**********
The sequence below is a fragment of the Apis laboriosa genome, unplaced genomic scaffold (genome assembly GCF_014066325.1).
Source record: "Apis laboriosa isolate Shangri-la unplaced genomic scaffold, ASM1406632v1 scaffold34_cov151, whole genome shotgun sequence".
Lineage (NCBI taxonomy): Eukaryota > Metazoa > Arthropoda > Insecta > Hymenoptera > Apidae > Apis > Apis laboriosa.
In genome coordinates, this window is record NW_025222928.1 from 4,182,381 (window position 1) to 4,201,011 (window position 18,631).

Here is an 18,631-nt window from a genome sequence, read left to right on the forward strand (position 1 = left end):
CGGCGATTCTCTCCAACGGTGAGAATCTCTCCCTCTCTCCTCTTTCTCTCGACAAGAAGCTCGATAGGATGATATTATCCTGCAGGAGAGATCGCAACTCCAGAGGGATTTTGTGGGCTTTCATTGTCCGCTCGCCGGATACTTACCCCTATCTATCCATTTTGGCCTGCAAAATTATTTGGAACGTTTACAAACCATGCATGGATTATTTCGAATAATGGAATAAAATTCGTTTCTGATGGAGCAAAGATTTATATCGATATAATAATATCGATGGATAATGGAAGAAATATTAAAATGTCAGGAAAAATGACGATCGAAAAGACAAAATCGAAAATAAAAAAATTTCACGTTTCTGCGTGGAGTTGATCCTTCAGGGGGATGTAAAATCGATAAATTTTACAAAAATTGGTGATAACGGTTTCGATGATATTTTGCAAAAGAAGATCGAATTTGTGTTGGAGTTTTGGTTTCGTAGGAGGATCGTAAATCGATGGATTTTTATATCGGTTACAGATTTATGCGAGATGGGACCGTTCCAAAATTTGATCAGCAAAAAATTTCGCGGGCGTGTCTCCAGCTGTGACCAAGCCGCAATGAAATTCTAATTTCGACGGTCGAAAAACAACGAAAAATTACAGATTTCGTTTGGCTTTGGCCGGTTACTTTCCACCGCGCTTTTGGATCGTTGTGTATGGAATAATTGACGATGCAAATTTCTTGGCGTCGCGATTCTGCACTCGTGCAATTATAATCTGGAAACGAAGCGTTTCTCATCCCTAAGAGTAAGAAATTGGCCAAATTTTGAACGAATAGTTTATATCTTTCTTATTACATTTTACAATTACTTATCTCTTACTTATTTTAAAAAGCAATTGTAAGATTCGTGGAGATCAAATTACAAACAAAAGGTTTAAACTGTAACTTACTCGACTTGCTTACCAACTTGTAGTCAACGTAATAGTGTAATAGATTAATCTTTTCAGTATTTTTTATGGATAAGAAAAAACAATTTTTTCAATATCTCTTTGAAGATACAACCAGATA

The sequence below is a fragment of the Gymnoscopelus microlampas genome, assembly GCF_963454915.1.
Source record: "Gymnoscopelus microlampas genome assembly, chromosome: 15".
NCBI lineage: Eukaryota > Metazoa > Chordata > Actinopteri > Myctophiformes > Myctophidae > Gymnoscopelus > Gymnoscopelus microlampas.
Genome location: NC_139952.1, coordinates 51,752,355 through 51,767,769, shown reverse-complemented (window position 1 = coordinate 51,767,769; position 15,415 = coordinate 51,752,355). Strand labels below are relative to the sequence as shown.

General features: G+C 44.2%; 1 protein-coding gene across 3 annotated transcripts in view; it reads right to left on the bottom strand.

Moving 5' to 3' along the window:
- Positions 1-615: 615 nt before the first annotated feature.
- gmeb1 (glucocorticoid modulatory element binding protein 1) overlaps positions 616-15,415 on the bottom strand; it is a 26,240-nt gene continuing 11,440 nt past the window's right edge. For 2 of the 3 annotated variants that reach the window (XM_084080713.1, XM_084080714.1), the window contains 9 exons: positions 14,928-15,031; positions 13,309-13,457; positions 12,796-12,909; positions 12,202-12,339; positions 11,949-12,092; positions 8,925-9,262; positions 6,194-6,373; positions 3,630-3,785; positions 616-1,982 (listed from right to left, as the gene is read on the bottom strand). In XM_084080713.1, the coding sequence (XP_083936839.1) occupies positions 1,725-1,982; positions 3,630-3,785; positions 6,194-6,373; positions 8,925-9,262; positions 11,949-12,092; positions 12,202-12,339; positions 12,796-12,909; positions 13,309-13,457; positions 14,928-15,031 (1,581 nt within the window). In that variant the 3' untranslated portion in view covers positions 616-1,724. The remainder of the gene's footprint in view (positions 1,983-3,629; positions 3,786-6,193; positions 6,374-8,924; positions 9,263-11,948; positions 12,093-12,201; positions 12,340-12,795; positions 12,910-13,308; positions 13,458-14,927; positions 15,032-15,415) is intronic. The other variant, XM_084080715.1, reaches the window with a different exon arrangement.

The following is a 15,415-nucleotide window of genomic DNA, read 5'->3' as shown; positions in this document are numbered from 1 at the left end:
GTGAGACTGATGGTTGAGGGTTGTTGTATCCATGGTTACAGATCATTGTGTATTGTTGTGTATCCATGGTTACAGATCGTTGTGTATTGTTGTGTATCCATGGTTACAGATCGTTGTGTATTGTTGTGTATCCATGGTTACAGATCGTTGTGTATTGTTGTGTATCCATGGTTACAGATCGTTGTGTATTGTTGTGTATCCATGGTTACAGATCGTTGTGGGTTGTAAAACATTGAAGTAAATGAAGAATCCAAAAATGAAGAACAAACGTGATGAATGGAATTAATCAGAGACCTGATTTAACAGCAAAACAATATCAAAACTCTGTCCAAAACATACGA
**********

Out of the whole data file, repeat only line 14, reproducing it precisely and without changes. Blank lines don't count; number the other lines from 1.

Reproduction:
- gmeb1 (glucocorticoid modulatory element binding protein 1) overlaps positions 616-15,415 on the bottom strand; it is a 26,240-nt gene continuing 11,440 nt past the window's right edge. For 2 of the 3 annotated variants that reach the window (XM_084080713.1, XM_084080714.1), the window contains 9 exons: positions 14,928-15,031; positions 13,309-13,457; positions 12,796-12,909; positions 12,202-12,339; positions 11,949-12,092; positions 8,925-9,262; positions 6,194-6,373; positions 3,630-3,785; positions 616-1,982 (listed from right to left, as the gene is read on the bottom strand). In XM_084080713.1, the coding sequence (XP_083936839.1) occupies positions 1,725-1,982; positions 3,630-3,785; positions 6,194-6,373; positions 8,925-9,262; positions 11,949-12,092; positions 12,202-12,339; positions 12,796-12,909; positions 13,309-13,457; positions 14,928-15,031 (1,581 nt within the window). In that variant the 3' untranslated portion in view covers positions 616-1,724. The remainder of the gene's footprint in view (positions 1,983-3,629; positions 3,786-6,193; positions 6,374-8,924; positions 9,263-11,948; positions 12,093-12,201; positions 12,340-12,795; positions 12,910-13,308; positions 13,458-14,927; positions 15,032-15,415) is intronic. The other variant, XM_084080715.1, reaches the window with a different exon arrangement.